Walter E. Hussman Jr. Gives MPJI Lecture on “Restoring Public Trust in the News”

On April 13, the McCandlish Phillips Journalism Institute at The King’s College hosted Walter E. Hussman Jr. for a lecture on “Restoring Public Trust in the News.”

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On April 13, the McCandlish Phillips Journalism Institute at The King’s College hosted Walter E. Hussman Jr. for their 8th annual John McCandlish Phillips Lecture. Hussman spoke to an audience of students, faculty, and guests on the topic of “Restoring Public Trust in the News.”

Walter E. Hussman Jr. is a third-generation newspaper publisher who has guided the successful editorial and entrepreneurial strategy of his company. He serves as the publisher of the Arkansas Democrat-Gazette and is president and CEO of WEHCO Media, Inc. in Little Rock, Arkansas, which owns dozens of newspapers, magazines, broadcast stations, and other media-related entities.

WATCH: Walter E. Hussman Jr. Gives MPJI Lecture on “Restoring Public Trust in the News”

Paul Glader, the director of the McCandlish Phillips Journalism Institute, began the program by reminding the audience of the lecture series namesake, John McCandlish Phillips, an outstanding reporter at the New York Times for more than two decades. He was an exemplar of what it meant to be a great reporter, mentor, and person of faith.

After an introduction by Prof. Glader, Hussman gave his lecture on how to restore public trust in the news. He began his talk by stating that there’s a serious problem in journalism in America: people have a lack of trust in news reporting. The public perceives a lack of fairness in news reporting and believes that many news reporters and organizations are biased in their coverage of the news. Hussman said that news organizations have contributed to this lack of trust in their reporting by blurring the lines between what is opinion and what is news. They no longer clearly label what reports are opinions and what reports are news.

To demonstrate this lack of public trust in news reporting, Hussman showed statistics from a recent Gallup poll on the news media. The results of the poll showed that trust in the news media has dropped significantly over the last forty years, plummeting to 23%. This level of trust is much lower than many other American institutions and is only slightly higher than the level of confidence in the U.S. Congress. The survey also showed that 86% of Americans saw bias in news reporting and that 73% believed that bias is a major problem in news reporting. Fifty-four percent of Americans surveyed believe that the bias is intentional and that reporters are misrepresenting or making up facts. Compared to every other country in the world, the United States has the lowest trust in its news media.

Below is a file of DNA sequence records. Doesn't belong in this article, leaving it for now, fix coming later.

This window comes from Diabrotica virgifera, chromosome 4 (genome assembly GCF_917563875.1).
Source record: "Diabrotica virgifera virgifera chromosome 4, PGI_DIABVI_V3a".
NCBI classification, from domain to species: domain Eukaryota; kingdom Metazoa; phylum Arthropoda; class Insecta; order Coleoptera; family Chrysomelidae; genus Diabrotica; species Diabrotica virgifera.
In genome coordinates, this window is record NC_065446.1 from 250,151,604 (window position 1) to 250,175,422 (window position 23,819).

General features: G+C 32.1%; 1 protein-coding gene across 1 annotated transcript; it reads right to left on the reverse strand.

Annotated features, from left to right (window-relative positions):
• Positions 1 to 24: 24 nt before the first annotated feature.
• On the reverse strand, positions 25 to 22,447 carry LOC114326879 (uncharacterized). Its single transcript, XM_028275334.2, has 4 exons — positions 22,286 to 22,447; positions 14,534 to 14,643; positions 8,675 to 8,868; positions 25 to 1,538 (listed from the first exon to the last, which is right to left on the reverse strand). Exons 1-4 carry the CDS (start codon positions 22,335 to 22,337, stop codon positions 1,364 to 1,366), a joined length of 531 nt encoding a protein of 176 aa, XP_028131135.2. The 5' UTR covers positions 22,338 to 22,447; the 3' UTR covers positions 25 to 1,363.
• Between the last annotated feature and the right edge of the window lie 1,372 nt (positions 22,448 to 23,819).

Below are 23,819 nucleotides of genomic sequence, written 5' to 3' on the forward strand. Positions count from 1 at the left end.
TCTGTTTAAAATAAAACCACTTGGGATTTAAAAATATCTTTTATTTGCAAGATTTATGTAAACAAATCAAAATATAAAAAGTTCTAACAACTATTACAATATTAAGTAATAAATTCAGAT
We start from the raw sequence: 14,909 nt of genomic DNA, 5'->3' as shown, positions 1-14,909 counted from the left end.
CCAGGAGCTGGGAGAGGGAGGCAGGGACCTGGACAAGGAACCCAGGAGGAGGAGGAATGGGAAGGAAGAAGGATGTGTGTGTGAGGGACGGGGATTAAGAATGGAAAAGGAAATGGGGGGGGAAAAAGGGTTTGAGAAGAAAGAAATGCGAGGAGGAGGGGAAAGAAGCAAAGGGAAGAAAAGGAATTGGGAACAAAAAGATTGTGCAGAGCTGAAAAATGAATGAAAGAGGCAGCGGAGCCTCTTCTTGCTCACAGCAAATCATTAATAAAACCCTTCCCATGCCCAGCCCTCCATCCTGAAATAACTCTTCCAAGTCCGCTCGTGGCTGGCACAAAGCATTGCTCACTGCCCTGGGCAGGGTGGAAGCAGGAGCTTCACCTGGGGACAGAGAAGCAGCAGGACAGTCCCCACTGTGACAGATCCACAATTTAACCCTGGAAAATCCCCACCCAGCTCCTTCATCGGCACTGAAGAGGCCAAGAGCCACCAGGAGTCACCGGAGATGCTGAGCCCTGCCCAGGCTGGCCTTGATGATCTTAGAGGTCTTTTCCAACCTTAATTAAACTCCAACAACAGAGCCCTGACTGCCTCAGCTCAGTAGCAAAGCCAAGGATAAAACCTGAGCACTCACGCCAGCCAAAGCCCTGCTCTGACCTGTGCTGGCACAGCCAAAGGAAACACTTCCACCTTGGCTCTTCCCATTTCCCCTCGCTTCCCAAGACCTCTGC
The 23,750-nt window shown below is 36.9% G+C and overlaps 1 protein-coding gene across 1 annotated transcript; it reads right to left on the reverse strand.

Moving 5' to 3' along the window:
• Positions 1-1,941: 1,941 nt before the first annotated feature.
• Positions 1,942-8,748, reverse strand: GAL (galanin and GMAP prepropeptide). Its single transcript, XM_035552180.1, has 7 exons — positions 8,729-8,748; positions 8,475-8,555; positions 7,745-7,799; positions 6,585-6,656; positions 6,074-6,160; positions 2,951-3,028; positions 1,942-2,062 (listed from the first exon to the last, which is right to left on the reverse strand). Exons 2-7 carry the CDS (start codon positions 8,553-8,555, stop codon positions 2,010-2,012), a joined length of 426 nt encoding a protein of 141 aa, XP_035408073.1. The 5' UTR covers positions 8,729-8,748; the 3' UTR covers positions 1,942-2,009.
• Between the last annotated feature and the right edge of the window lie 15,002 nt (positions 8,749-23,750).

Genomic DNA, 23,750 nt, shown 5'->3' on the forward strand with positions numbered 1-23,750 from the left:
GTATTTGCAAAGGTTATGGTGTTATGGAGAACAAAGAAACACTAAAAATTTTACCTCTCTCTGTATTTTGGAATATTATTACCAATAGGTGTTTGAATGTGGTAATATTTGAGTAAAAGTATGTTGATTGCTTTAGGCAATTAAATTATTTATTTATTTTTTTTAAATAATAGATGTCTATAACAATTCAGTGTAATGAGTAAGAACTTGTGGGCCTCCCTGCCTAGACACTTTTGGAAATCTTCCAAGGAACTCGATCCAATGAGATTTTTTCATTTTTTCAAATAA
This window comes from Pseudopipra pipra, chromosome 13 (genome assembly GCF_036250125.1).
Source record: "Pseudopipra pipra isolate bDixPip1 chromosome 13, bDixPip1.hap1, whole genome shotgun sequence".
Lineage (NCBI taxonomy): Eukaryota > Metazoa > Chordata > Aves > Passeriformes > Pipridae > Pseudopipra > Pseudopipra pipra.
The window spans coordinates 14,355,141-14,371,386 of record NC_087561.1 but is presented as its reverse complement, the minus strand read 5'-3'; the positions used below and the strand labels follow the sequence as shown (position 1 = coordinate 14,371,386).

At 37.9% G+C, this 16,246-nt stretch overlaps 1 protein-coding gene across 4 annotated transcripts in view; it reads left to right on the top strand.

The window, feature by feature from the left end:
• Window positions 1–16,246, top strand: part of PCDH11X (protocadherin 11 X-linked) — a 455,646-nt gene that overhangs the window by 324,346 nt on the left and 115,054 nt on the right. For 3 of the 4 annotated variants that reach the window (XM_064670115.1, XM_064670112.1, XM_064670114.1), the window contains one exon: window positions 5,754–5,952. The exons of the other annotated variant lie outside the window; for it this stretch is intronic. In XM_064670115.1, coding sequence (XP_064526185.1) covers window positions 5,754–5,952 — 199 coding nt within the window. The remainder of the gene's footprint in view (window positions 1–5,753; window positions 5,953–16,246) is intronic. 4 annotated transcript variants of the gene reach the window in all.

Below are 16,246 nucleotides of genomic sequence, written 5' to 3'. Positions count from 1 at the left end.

So why have Americans lost so much trust in their news media organizations? According to Hussman, a key reason is that media companies like Fox News and MSNBC have targeted niche markets and realized that they could save money by focusing on opinion shows rather than news shows. It’s far less expensive to have opinion shows instead of news reporting.

Another reason that Americans have lost trust in the news is that they can no longer know if something is accurate or not. The opinion-based approach to the news causes media companies to report things before they can be verified for truth, since they are more focused on speed than accuracy. Many news companies are more interested in being first with the story rather than ensuring total truth and accuracy of the facts, causing the public to lose trust in their reporting.

A third reason that Hussman gave for the declining trust in American news is the introduction of the internet and social media. When the internet went mainstream, newspapers began to deliver their news on the internet in the same way as everyone else, through scrolling websites. Since any author could create a scrolling website, it blurred the information between accurate and inaccurate news, making it unclear whether the information was real or fake. Then, with the advent of social media, news became mixed with personal content, oftentimes through anonymous accounts, leading to increased vitriol and an even greater breakdown of trust among the general public for the news media.

So what’s the solution to this problem? How can trust be restored in American news media? Hussman recalled a moment when he turned on the TV to get the daily news while on vacation in another country. As he watched the news, a prominent journalist shared that she didn’t believe in the false equivalency of giving booths sides. The journalist went on to explain her job wasn’t to report both sides of the story, but rather to determine the truth herself and then reveal that to viewers.